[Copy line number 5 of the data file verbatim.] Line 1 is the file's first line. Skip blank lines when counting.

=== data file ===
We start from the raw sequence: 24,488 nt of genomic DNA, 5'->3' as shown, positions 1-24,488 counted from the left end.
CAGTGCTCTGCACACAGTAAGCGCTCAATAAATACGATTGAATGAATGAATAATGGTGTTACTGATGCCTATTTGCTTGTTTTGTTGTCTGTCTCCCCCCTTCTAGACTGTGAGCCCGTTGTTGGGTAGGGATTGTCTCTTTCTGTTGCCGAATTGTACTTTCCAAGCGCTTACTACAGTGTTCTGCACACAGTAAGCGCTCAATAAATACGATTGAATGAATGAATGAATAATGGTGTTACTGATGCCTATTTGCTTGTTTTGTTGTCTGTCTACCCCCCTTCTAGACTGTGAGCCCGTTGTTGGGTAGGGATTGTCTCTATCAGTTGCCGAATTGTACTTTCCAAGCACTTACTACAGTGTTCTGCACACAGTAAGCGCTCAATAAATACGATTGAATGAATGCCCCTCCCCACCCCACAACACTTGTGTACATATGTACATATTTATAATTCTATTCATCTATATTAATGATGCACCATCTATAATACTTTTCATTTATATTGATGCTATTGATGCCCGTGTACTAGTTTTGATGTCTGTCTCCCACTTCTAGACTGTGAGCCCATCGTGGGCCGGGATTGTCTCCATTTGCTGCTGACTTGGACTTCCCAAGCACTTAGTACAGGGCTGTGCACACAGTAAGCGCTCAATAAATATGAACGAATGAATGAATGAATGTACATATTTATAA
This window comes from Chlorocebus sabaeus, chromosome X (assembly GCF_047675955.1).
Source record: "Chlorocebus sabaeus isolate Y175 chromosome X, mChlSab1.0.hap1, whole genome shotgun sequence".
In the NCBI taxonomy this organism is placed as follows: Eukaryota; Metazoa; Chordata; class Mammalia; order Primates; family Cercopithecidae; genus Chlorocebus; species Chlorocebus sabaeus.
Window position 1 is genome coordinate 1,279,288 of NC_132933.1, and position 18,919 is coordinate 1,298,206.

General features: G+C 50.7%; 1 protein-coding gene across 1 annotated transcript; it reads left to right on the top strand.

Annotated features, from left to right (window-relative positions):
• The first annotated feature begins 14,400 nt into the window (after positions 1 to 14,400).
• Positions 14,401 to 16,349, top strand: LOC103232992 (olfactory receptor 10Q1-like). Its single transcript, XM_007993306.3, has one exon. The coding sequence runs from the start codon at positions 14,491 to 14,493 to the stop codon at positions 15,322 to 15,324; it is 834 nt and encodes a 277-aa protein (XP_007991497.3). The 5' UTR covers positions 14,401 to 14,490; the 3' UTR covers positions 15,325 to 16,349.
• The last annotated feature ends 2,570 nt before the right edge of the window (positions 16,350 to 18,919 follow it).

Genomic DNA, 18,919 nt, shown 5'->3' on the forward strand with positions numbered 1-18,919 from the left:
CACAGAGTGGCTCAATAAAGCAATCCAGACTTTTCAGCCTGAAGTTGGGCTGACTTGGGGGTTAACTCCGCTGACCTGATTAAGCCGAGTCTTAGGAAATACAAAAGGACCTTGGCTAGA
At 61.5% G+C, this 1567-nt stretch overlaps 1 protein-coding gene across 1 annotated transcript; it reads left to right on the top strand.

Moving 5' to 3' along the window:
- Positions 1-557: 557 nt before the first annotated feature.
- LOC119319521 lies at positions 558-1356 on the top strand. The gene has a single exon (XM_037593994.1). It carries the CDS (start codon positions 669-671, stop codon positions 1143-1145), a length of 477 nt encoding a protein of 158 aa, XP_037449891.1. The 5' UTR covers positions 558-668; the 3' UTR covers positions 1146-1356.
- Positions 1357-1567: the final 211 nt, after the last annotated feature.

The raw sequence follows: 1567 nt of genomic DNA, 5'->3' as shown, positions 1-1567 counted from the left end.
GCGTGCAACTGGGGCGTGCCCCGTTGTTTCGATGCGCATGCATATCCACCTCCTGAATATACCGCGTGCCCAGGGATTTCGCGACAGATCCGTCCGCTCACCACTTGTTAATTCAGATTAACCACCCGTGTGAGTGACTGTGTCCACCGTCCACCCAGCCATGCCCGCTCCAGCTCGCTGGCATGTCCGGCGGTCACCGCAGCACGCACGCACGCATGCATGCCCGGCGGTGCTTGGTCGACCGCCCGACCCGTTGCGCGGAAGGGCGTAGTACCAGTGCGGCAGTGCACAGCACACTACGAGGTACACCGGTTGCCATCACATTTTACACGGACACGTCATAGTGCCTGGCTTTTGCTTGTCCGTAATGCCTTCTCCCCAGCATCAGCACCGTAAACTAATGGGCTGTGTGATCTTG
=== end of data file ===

In the NCBI taxonomy this organism is placed as follows: Eukaryota; Metazoa; Chordata; class Mammalia; order Primates; family Cercopithecidae; genus Chlorocebus; species Chlorocebus sabaeus.